Obama warns contractors: Report ARRA money or else

The president says contractors failing to report information must be held accountable by all agencies to the fullest extent of the law

In a memo, President Barack Obama today told agencies to intensify their pressure on contractors to file reports on how they're using money from the economic stimulus law.

For contractors who don’t file reports on their use of that money, agencies should consider ending the contract, and work to suspend or debar those companies from getting any more government contracts. If necessary, agencies should even initiate punitive actions, according to the memo.

“Any prime recipient that has failed to report is not living up to the standards set by my administration and must be held accountable by all agencies to the fullest extent permitted by law,” Obama wrote in the memo.

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Contractors are required to file how much money they have received and spent, a list of projects funded by the money, including location and expected completion date, and the jobs associated with each project. They are to submit the information at FederalReporting.gov.

Obama also wants agencies to notify authorities quickly about contractors that don’t comply with the rules. Agency officials are to report the identities of non-compliant prime contractors to the Office of Management and Budget, specifying how they responded to each instance of noncompliance, the memo states.

Obama told OMB to review its own guidelines on what agencies are responsible for when faced with a non-compliant contractor. The new guidance may include new ways to get companies to file their reports, the memo states.

“My administration is committed to transparency in tracking recovery dollars and to elimination of waste, fraud, and abuse by recipients of hard-earned taxpayer dollars,” Obama wrote.

On the same topic, Vice President Joe Biden this morning visited Recovery Accountability and Transparency Board Chairman Earl Devaney and the twelve inspectors general who make up the board to discuss the memo and inspect the board’s fraud detection center.

“We are here to send an unambiguous message that not reporting is not acceptable,” Biden said during the meeting. “These are public funds, taxpayer funds.”

Biden also said he hopes the law's reporting requirements would become a template for future spending programs.

About the Author

Matthew Weigelt is a freelance journalist who writes about acquisition and procurement.

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Reader comments

Sat, Jun 26, 2010 Shanon Texas

I a true believer in the Obama administration but I also paid the price for whistleblowing on mis-use of ARRA funds. It's one thing to ask people to become involved in reporting abuses but should that always come at such a high price. While I won my unemployment after reporting (and being terminated) I am still just as unemployed and with pre-existing conditions the likelihood of significant new employment is doubtful. I would do it again in a heartbeat because it was right but the company I worked for should have received something other than a slap on the wrist.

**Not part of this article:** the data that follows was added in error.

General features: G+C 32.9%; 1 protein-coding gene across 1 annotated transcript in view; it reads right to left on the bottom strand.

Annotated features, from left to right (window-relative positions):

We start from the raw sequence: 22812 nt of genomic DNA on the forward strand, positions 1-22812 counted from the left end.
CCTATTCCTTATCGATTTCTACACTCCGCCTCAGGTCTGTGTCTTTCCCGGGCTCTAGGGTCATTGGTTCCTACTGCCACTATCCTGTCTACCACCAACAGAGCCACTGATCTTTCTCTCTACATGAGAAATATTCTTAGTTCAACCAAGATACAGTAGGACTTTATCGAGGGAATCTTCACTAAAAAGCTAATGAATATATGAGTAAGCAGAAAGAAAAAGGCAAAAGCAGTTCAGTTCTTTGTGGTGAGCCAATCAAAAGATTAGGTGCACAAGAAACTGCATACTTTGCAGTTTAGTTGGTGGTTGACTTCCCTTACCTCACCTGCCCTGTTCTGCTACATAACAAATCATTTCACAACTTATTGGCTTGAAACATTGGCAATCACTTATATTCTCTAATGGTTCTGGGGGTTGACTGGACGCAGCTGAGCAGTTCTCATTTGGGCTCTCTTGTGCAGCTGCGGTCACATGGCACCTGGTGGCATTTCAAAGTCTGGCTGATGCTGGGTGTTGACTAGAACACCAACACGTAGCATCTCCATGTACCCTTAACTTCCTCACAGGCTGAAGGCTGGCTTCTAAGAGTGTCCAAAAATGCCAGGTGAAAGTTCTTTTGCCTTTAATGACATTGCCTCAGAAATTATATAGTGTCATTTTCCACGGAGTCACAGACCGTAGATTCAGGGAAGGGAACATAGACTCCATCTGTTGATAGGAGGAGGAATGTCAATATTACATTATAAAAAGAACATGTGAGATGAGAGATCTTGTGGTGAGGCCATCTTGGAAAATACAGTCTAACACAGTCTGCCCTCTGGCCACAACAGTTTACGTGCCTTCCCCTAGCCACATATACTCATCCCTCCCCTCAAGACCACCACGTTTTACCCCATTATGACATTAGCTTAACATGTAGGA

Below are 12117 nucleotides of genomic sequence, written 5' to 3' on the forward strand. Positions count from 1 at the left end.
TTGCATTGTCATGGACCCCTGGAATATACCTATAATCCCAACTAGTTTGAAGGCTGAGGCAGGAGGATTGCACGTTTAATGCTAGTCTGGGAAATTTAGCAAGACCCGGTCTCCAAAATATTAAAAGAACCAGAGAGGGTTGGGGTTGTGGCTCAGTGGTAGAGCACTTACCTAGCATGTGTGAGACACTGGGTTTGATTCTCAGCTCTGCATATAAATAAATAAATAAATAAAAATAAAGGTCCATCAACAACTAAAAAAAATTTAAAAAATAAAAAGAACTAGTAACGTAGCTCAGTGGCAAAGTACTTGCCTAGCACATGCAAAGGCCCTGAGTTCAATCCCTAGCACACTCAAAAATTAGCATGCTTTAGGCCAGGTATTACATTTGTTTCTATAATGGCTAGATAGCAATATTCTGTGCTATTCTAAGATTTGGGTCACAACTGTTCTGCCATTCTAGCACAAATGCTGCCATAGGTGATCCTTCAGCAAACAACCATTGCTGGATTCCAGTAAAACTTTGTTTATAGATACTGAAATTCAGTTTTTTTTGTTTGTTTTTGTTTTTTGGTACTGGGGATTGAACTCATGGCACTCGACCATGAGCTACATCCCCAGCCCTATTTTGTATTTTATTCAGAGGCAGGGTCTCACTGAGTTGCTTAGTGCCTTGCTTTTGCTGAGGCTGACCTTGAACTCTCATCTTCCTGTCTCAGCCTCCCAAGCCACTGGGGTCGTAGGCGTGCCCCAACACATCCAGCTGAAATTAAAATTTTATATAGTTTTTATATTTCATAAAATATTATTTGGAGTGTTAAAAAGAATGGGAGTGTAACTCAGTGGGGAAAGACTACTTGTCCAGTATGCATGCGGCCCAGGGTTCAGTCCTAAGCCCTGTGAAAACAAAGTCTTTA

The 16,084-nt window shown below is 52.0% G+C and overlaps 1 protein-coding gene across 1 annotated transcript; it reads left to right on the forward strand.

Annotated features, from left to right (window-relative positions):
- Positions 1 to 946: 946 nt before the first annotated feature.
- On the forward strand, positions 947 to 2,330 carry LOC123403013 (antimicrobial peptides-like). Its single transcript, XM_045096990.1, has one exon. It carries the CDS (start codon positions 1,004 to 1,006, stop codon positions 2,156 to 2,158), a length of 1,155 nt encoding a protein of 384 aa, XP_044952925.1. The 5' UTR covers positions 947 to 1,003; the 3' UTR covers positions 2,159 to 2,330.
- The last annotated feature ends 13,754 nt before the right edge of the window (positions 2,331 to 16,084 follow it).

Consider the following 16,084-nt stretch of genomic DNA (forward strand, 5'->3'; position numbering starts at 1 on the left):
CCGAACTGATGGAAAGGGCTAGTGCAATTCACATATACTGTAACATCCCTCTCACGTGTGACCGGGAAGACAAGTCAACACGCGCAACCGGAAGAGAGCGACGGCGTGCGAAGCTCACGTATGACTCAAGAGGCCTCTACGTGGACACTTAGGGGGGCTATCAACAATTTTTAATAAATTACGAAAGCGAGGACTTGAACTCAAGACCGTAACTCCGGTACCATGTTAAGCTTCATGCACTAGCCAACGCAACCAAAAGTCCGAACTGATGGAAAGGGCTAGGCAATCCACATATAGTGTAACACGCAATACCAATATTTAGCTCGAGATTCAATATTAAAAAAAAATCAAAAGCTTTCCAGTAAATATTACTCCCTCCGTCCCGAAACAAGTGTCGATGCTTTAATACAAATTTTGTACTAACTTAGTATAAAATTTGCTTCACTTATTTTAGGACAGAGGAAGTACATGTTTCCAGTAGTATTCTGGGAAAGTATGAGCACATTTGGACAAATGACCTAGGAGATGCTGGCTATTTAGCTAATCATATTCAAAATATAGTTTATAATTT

Wed, Apr 7, 2010 Terry Colson Newnan, GA

We should also hold government entities responsible for keeping stimulus dollars in the US to stimulate the US economy. Transit authorities are awarding contracts funded by ARRA dollars to Canadian and German companies even though there are viable USA vendors. To make matters worse, most of them even have a Buy American requirement in their requests for proposal. If Obama is going to require the contractors to report how the money is spent, he should also require the government agencies to report where the money went. Your US tax dollars are at work in Canada.

Wed, Apr 7, 2010

Should not it be the Government agency that is allocating the funds do the reporting. After all, should not that agency know the how much, what, where, who as well as the why of the money being spent? Why load up the private businesses on extra paperwork which main purpose is used to politically glorify the program? The agency doling out the money should be on the lookout for fraud. The agency should be held responsible to see that the money is responsibly spent. Or is it that the Government agencies are the ones that cannot track these things properly or see that the money is properly spent? If that is the case, then the money should not be in the hands of the government at all.

Wed, Apr 7, 2010 Anon Fed Wash DC

In the case of stimulas funds distributed through grant programs, one should consider that the RAT board and OMB in general has sent literally dozens of revised instructions on what to report, how to report and when. Many recipients have been unable to hit the moving target or have not executed the grant agreements until they understood the strings attached to the money. Others have spent large sums of money to revise automated reporting systems only to find the standards are subsequently changed in a way that their work has been for naught. Some have even attempted to return the funds because the reporting requirements exceeded their capacity to comply in the alloted reporting periods. This has not been easy for grantees or the grant making agencies and the transparency team has not helped the matter with their constant revisions to the reporting guidance.

Wed, Apr 7, 2010 Deborah

How about holding the SBA resposible for billions of dollars in small business contracts being diverted to large corporations, illegally????

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